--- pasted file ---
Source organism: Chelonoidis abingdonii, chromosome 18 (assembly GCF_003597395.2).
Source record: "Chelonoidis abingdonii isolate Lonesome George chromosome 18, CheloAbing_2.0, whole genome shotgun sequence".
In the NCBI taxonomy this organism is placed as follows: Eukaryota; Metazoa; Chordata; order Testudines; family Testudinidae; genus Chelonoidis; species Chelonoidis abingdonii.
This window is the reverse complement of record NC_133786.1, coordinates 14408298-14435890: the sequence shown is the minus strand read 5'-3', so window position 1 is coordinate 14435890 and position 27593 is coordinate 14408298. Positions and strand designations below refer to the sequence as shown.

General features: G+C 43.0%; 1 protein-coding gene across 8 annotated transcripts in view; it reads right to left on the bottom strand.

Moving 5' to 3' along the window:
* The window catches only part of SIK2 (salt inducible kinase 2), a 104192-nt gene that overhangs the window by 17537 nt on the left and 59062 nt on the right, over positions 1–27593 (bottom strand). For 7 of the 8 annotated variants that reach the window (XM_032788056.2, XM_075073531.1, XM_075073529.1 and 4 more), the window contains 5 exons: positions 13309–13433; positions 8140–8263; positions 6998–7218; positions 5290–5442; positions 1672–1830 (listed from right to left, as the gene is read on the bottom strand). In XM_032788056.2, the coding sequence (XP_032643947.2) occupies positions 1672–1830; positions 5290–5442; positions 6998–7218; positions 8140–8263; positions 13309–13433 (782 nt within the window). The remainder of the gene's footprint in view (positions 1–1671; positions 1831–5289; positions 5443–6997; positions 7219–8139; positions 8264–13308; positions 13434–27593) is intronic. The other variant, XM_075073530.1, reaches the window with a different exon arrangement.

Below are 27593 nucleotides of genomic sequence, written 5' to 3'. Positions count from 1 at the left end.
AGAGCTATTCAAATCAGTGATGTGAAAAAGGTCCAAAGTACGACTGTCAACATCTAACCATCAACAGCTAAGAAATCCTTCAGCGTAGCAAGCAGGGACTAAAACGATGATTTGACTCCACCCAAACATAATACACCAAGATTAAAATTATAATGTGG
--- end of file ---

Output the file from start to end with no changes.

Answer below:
Source organism: Chelonoidis abingdonii, chromosome 18 (assembly GCF_003597395.2).
Source record: "Chelonoidis abingdonii isolate Lonesome George chromosome 18, CheloAbing_2.0, whole genome shotgun sequence".
In the NCBI taxonomy this organism is placed as follows: Eukaryota; Metazoa; Chordata; order Testudines; family Testudinidae; genus Chelonoidis; species Chelonoidis abingdonii.
This window is the reverse complement of record NC_133786.1, coordinates 14408298-14435890: the sequence shown is the minus strand read 5'-3', so window position 1 is coordinate 14435890 and position 27593 is coordinate 14408298. Positions and strand designations below refer to the sequence as shown.

General features: G+C 43.0%; 1 protein-coding gene across 8 annotated transcripts in view; it reads right to left on the bottom strand.

Moving 5' to 3' along the window:
* The window catches only part of SIK2 (salt inducible kinase 2), a 104192-nt gene that overhangs the window by 17537 nt on the left and 59062 nt on the right, over positions 1–27593 (bottom strand). For 7 of the 8 annotated variants that reach the window (XM_032788056.2, XM_075073531.1, XM_075073529.1 and 4 more), the window contains 5 exons: positions 13309–13433; positions 8140–8263; positions 6998–7218; positions 5290–5442; positions 1672–1830 (listed from right to left, as the gene is read on the bottom strand). In XM_032788056.2, the coding sequence (XP_032643947.2) occupies positions 1672–1830; positions 5290–5442; positions 6998–7218; positions 8140–8263; positions 13309–13433 (782 nt within the window). The remainder of the gene's footprint in view (positions 1–1671; positions 1831–5289; positions 5443–6997; positions 7219–8139; positions 8264–13308; positions 13434–27593) is intronic. The other variant, XM_075073530.1, reaches the window with a different exon arrangement.

Below are 27593 nucleotides of genomic sequence, written 5' to 3'. Positions count from 1 at the left end.
AGAGCTATTCAAATCAGTGATGTGAAAAAGGTCCAAAGTACGACTGTCAACATCTAACCATCAACAGCTAAGAAATCCTTCAGCGTAGCAAGCAGGGACTAAAACGATGATTTGACTCCACCCAAACATAATACACCAAGATTAAAATTATAATGTGG